Meet our Patron – Clive

Clive Stafford Smith O.B.E

We are delighted to have the renowned human rights lawyer as our LifeLines patron.

Lifelines - Our patron
Clive Stafford Smith at TEDxExeter 2015

LifeLines Patron Clive Stafford Smith OBE is a distinguished human rights lawyer, campaigner and the Founder of Reprieve. He played a vital part in the beginning of LifeLines and has been a friend and supporter of the charity ever since.

Born in Cambridge, Clive studied law in the US then practised for many years in the South and set up the Louisiana Crisis Assistance Center. Only taking on the cases of those who couldn’t afford a lawyer, he had an astounding record for preventing death sentences in all but 6 of 300.

Early in his career, Clive represented a young man, Edward Earl Johnson, who was facing execution in Mississippi. His fight to try to save Edward’s life was filmed as Fourteen Days in May and the documentary was screened on British television in 1987.

Among those horrified and moved by it was Jan Arriens. His reaching out by letter to some of the men on the row who were featured in the film led to the founding of LifeLines, and he and Clive have been friends ever since.

On his return to Britain, Clive founded Reprieve in 1999. The charity provides free legal and investigative support to vulnerable people throughout the world: those facing execution, or victimised by abusive counter-terror policies such as rendition, torture and extrajudicial imprisonment. Reprieve also works with the media to advocate on their behalf, encouraging debate and raising awareness of human rights issues. In this, Clive is a fearless, passionate and highly effective spokesman.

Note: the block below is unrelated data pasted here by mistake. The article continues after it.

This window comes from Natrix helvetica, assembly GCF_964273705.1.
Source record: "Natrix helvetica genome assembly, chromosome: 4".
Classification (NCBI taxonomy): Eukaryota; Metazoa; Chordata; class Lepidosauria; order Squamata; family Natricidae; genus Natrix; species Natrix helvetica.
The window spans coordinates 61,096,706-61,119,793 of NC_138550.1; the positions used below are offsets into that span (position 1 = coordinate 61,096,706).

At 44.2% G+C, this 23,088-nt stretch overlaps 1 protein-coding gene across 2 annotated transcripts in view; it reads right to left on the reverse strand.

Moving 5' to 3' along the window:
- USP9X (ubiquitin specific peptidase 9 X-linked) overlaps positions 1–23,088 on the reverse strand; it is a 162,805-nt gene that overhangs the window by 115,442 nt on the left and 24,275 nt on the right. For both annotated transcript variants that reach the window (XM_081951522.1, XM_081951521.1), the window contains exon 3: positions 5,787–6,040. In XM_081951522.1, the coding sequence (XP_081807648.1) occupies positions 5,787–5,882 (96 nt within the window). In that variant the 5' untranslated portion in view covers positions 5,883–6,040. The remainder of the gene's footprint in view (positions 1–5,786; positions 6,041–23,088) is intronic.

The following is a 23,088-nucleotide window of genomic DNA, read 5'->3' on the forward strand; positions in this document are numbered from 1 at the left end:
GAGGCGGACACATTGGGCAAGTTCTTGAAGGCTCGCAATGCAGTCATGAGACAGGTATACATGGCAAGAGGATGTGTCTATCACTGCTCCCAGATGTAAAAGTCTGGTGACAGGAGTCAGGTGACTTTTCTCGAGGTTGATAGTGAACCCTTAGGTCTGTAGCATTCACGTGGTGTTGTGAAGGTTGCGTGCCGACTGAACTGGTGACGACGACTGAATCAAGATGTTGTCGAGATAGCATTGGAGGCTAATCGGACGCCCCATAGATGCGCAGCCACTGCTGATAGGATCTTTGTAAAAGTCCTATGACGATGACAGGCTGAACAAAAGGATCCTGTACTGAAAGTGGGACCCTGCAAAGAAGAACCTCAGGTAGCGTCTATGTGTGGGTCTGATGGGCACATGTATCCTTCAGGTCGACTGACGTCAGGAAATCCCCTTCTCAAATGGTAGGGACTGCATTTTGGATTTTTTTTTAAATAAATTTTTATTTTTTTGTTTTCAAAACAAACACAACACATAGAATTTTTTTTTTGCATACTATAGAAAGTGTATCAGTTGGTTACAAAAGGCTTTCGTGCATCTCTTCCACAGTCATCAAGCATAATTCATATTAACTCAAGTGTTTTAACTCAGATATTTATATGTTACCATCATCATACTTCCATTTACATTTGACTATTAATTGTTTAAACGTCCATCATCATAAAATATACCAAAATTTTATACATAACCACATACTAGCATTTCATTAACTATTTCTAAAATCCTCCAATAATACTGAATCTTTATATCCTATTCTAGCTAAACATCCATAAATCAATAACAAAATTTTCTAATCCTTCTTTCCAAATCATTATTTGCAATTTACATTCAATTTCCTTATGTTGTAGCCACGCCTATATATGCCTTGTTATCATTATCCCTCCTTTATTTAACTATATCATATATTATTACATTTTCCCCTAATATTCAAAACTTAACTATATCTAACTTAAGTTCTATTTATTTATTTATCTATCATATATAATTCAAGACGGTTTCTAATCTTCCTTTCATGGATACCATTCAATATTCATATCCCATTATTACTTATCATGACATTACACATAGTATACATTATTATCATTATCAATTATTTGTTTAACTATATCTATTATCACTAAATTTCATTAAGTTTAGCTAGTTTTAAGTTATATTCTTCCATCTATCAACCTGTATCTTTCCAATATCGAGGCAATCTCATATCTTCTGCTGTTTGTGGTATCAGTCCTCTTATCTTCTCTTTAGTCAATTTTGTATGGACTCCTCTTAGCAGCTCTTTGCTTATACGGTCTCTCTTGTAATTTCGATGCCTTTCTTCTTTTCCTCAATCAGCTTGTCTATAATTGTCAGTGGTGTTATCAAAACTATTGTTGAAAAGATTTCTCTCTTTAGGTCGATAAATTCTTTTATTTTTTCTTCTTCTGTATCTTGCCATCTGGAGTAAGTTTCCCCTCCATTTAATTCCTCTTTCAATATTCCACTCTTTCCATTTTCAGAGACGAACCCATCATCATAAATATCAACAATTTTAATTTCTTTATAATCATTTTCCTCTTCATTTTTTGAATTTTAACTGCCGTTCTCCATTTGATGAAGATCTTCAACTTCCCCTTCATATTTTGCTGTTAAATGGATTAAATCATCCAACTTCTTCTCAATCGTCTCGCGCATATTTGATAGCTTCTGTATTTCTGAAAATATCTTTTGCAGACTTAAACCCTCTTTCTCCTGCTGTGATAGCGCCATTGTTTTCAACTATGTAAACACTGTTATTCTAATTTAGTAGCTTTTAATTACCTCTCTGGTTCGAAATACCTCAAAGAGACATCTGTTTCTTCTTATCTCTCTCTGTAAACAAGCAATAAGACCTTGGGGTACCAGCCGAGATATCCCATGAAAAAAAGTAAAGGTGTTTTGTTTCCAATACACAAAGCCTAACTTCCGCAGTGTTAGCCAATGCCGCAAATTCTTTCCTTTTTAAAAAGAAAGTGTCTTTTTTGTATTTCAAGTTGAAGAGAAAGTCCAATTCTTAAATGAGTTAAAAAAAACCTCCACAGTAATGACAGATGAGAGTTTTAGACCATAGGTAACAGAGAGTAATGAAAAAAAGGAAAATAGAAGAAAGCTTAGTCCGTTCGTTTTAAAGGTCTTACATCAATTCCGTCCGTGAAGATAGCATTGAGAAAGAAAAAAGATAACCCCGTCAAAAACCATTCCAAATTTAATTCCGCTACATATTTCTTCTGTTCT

Talking of which, despite being one of the busiest people imaginable, Clive has been a charismatic and inspiring guest speaker at many LifeLines conferences over the decades. We are lucky to have such a longstanding and warm connection with him. In his foreword to the LifeLines book A Crack In The Wall, Clive writes: ‘I have been prouder of my association with LifeLines than any other organisation (except perhaps Reprieve!)’